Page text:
Reindeer in my Saami Heart
2016 | 70 mins
Country of Production: Australia
Countries/Cultures Featured: Sweden, Norway, Sápmi
North American Premiere | Director in Attendance
Sunday, October 16 | Noon | Program F18
Inghilda Tapio, a Saami artist from northern Sweden, has followed an arduous path to become a voice for her community. Born into a nomadic reindeer-herding family above the Arctic Circle, Tapio was taken into a Swedish government program in the 1950s that required nomadic children to attend residential boarding schools in a misguided attempt at cultural assimilation. Inghilda was a part of this “stolen generation,” forced from her teepee home at the age of seven, separated from her parents, and thrown into unfamiliar Swedish customs. In the nearly 70 years since, she has built a long and illustrious career as a poet and activist, championing Saami language and culture through her vivid writings. Her story illuminates how one of Europe’s last indigenous populations is regaining its voice and fighting for its land and way of life.
“When I met Inghilda Tapio, my collaborator in Reindeer in My Saami Heart, I was struck by the power of her autobiographical writing and poetry, which expressed her trauma and confusion caused by Swedish government education and ‘assimilation’ policies in the 1950s. Saami children as young as seven were removed from their nomadic families for extended periods, and they were forbidden from using their own Saami language at boarding school. Inghilda’s writing also expresses her positive memories of growing up in a nomadic reindeer-herding family, and this is an invaluable record as she is one of the last generation to have experienced both the nomadic and settled town life.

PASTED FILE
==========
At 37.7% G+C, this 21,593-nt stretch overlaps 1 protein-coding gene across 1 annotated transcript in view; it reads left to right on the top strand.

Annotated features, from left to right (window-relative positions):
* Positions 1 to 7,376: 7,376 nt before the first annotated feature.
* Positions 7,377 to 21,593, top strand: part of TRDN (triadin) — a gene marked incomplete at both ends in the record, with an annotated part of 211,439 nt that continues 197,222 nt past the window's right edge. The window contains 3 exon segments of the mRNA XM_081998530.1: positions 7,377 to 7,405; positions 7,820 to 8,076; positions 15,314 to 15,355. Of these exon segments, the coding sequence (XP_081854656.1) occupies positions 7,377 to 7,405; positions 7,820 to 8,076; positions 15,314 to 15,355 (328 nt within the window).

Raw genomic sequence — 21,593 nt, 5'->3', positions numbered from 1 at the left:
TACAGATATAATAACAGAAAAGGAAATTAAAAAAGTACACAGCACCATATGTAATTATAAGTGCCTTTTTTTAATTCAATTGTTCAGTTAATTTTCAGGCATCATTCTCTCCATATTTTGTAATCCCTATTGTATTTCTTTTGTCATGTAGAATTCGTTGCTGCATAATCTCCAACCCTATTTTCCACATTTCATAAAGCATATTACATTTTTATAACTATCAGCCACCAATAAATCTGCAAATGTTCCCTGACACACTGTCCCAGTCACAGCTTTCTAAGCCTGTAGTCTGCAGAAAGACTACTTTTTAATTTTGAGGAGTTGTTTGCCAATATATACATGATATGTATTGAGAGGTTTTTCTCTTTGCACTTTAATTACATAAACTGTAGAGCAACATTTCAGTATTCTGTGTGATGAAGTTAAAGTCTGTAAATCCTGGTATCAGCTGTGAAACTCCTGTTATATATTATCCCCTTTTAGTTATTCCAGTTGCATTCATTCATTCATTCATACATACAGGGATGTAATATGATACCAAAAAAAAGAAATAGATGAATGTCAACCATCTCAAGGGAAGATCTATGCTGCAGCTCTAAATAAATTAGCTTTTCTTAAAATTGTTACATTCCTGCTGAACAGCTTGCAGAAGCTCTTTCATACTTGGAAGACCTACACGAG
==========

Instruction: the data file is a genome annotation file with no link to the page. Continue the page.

In my previous documentaries such as Jabe Babe—A Heightened Life and Maverick Mother, I have utilized performance and design in addition to observational filming, as it serves to reframe a personal story and extend it into the political realm, enabling the film’s participants to present their own story in their own words. It is particularly important for women to be given the opportunity to voice their subjective realities and struggles. This hybrid approach differs from conventional ethnographic films or television documentaries that commonly employ a detached, authoritative ‘Voice of God’ narration, or treat the participants as ‘exotic’ or ‘other’. Postcolonial theorists now recognize the need for academics and filmmakers to work as partners with communities where possible, and this may mean seeking feedback and approvals during the editing process. In Reindeer in My Saami Heart, I have incorporated Inghilda’s poetry readings, performed in her Northern Saami language and in English, into the film, and acknowledge her as a highly educated and accomplished speaker of multiple languages. Inghilda started writing as she saw her own language under threat in the 1960s and 1970s, so I felt that it was important for international audiences to experience the power of her writing through spoken word performance and graphic representation, without the use of subtitles, and for Saami audiences to be able to appreciate the film in their own language as well.”
—Janet Merewether | Director, Reindeer in My Saami Heart